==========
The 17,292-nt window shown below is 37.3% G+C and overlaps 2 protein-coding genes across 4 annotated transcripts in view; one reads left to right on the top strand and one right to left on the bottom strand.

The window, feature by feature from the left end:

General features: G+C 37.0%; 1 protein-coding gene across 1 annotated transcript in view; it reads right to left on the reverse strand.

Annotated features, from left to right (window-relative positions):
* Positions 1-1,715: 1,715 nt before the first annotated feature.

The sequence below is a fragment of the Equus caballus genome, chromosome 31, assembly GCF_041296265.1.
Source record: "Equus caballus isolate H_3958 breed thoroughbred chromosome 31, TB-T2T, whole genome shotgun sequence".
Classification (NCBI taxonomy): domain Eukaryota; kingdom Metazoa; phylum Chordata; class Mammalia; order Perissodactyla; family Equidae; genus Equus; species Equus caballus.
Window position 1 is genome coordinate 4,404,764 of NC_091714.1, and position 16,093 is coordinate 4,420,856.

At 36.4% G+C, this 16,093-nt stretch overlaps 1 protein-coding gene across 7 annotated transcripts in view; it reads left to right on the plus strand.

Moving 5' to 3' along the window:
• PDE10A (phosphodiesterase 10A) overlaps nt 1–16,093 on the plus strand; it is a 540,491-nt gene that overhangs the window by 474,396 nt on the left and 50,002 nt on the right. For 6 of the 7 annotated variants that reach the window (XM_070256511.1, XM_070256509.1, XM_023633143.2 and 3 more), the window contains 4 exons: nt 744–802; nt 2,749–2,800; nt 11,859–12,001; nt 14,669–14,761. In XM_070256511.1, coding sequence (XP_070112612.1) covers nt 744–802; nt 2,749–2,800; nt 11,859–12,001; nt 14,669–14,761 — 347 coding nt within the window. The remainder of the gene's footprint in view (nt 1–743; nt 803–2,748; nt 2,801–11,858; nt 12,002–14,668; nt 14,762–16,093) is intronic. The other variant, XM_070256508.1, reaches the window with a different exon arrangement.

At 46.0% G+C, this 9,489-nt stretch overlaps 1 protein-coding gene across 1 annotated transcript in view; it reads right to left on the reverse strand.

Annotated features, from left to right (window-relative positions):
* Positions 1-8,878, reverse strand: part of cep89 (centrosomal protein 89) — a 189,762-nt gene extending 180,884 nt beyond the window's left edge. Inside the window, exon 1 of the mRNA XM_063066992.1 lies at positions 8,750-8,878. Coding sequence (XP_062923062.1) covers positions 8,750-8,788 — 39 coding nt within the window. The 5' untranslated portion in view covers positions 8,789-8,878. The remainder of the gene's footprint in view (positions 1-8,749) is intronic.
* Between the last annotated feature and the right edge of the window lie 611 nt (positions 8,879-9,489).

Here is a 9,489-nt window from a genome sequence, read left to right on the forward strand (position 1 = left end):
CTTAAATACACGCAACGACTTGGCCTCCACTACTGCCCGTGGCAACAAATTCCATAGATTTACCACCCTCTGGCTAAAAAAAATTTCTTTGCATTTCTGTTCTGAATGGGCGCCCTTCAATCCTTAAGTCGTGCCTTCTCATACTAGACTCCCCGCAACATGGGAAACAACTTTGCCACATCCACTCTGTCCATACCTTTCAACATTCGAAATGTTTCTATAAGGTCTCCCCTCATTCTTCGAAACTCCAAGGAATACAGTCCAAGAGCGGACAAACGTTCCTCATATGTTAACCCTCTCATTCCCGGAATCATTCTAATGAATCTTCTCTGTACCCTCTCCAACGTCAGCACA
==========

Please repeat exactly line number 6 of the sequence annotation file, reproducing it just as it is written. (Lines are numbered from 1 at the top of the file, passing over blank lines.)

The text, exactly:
The sequence below is a fragment of the Equus caballus genome, chromosome 31, assembly GCF_041296265.1.